Name of Assigned Judge Sitting Judge if Other or Magistrate Judge Frederick J. Kapala than Assigned Judge
Petition for writ of habeas corpus is denied. This case is closed.
O[ For further details see text below.] Docketing to mail notices.
On February 19, 1982, a federal grand jury returned a five-count indictment against petitioner, J. Patrick Dohm, charging him with violations of 18 U.S.C. § 2314. Dohm was found guilty and was ultimately sentenced on December 5, 1984 to five years probation, restitution in the amount of $100,000, and community service. See United States v. Dohm, No. 82-CR-20003, aff'd (7th Cir. March 19, 1984) (unpublished opinion).
Petitioner has now filed a pro se document entitled a petition for habeas corpus relief pursuant to 28 U.S.C. § 2241 and a motion for relief from judgment under Fed. R. Civ. P. 60(b)(4). The motion seeks the dismissal of an indictment handed down in a 1982 and vacature of his December 1984 convictions. Petitioner is not in custody, and his 5-year sentence of probation expired many years ago. The matter is before the court for preliminary review pursuant to Rule 4 of the Rules Governing Section 2254 Cases in the United States District Courts applicable to § 2241 petitions by virtue of Rule 1(b).
To qualify for relief under § 2241, a petitioner must be in custody. Virsnieks v. Smith, 521 F. 3d 707, 717 (7th Cir. 2008); 28 U.S.C. § 2241(c). The collateral consequences of a conviction do not constitute custody including orders of restitution and fines. Virsnieks, 521 F. 3d at 718. While hours of community service has been recognized as constituting custody for purposes of § 2241, id, at 718, the hours of community service imposed on petitioner in this case were a condition of his probation which has since expired. See 18 U.S.C. § 3565 (probation terminates upon expiration of the term). Therefore, because petitioner is not in custody as a result of his conviction there is no basis for relief under § 2241.
Nor can petitioner obtain relief under Rule 60(b)(4). This case is nearly 30 years old, and petitioner has twice previously sought to attack the indictment and conviction via a motion for a writ of error coram nobis and § 2255, both motions were denied as meritless. Even though there is no specific time limit for a motion under Rule 60(b)(4), it must be brought within a "reasonable time." See Fed. R. Civ. P. 60 (c)(1); Hinton v. United States, No. 96-cv-860-DRH, 2007 WL 1302710, at *1 (S.D. Ill. May 2, 2007). While there is no hard and fast rule, the court must consider the facts of each case such as the interest in finality, the reasons for the delay, the practical ability of the litigant to learn earlier of the grounds relied on, and any prejudice to opposing parties. Ingram v. Merrill Lynch, 371 F. 3d 950, 952 (7th Cir. 2004); Sandoval v. United States, No. 04-cv-4056, 2010 WL 2089287, * 2 (C.D. Ill. May 25, 2010). Considering these factors, the court finds that the motion has not been filed in a reasonable time. Petitioner has not identified any reasons for the more than 29-year delay. Further, it is apparent from his prior filings that petitioner has known of the basis of his claim for quite some time. While there is no obvious prejudice resulting from the delay, the need for finality in a case this old is compelling. Thus, the Rule 60(b)(4) motion is denied on that basis alone.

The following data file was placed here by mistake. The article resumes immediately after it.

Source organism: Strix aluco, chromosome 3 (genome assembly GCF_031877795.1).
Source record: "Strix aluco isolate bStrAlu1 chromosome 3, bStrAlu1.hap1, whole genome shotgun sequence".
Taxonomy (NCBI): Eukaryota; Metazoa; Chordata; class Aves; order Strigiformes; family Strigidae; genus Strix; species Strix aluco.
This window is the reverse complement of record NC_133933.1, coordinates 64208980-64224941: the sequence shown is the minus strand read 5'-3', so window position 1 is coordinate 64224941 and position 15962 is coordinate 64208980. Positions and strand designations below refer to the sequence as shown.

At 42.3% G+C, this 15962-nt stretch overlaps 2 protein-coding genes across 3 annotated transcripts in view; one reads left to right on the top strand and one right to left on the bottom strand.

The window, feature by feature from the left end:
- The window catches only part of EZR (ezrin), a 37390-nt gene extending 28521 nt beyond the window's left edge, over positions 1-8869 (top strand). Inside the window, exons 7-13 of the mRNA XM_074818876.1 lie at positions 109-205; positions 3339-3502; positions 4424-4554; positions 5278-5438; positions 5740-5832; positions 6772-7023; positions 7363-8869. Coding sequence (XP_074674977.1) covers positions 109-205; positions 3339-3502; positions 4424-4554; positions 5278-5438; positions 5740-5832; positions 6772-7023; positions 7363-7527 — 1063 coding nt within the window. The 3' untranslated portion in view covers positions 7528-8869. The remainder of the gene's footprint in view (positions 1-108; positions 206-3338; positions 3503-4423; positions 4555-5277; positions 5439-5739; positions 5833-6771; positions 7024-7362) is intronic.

Even if the motion were timely, the court finds there is no basis for relief under Rule 60(b)(4) because it is apparent from the materials submitted by petitioner in this case that petitioner was in fact convicted of the charge as set forth in the indictment and the indictment set forth the necessary elements of the offense charged. See United States v. Gooch, 120 F. 3d 78, 80 (7th Cir. 1997).
For the foregoing reasons, the court denies the combined § 2241 petition and Rule 60(b)(4) motion in its entirety.
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